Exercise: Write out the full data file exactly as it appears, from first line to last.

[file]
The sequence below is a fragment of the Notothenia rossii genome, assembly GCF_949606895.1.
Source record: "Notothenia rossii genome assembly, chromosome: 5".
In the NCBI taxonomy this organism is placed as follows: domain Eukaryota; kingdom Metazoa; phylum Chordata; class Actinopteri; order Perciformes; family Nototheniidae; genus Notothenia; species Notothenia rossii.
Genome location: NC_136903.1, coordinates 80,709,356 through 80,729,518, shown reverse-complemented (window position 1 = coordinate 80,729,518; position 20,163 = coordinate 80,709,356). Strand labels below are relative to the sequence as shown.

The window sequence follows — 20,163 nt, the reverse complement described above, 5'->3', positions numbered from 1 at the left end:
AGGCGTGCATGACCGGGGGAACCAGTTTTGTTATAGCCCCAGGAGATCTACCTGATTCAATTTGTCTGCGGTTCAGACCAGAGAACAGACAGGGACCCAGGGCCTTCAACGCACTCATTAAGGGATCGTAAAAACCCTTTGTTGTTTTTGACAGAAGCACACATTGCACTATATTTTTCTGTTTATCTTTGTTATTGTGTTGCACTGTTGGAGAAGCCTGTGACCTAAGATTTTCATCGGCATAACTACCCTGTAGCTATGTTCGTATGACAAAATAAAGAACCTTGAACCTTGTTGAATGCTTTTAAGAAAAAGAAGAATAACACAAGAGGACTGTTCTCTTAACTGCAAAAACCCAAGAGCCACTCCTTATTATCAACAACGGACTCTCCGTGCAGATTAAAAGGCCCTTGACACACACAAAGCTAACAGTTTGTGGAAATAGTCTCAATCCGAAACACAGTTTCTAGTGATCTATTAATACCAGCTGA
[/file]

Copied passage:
The sequence below is a fragment of the Notothenia rossii genome, assembly GCF_949606895.1.
Source record: "Notothenia rossii genome assembly, chromosome: 5".
In the NCBI taxonomy this organism is placed as follows: domain Eukaryota; kingdom Metazoa; phylum Chordata; class Actinopteri; order Perciformes; family Nototheniidae; genus Notothenia; species Notothenia rossii.
Genome location: NC_136903.1, coordinates 80,709,356 through 80,729,518, shown reverse-complemented (window position 1 = coordinate 80,729,518; position 20,163 = coordinate 80,709,356). Strand labels below are relative to the sequence as shown.

The window sequence follows — 20,163 nt, the reverse complement described above, 5'->3', positions numbered from 1 at the left end:
AGGCGTGCATGACCGGGGGAACCAGTTTTGTTATAGCCCCAGGAGATCTACCTGATTCAATTTGTCTGCGGTTCAGACCAGAGAACAGACAGGGACCCAGGGCCTTCAACGCACTCATTAAGGGATCGTAAAAACCCTTTGTTGTTTTTGACAGAAGCACACATTGCACTATATTTTTCTGTTTATCTTTGTTATTGTGTTGCACTGTTGGAGAAGCCTGTGACCTAAGATTTTCATCGGCATAACTACCCTGTAGCTATGTTCGTATGACAAAATAAAGAACCTTGAACCTTGTTGAATGCTTTTAAGAAAAAGAAGAATAACACAAGAGGACTGTTCTCTTAACTGCAAAAACCCAAGAGCCACTCCTTATTATCAACAACGGACTCTCCGTGCAGATTAAAAGGCCCTTGACACACACAAAGCTAACAGTTTGTGGAAATAGTCTCAATCCGAAACACAGTTTCTAGTGATCTATTAATACCAGCTGA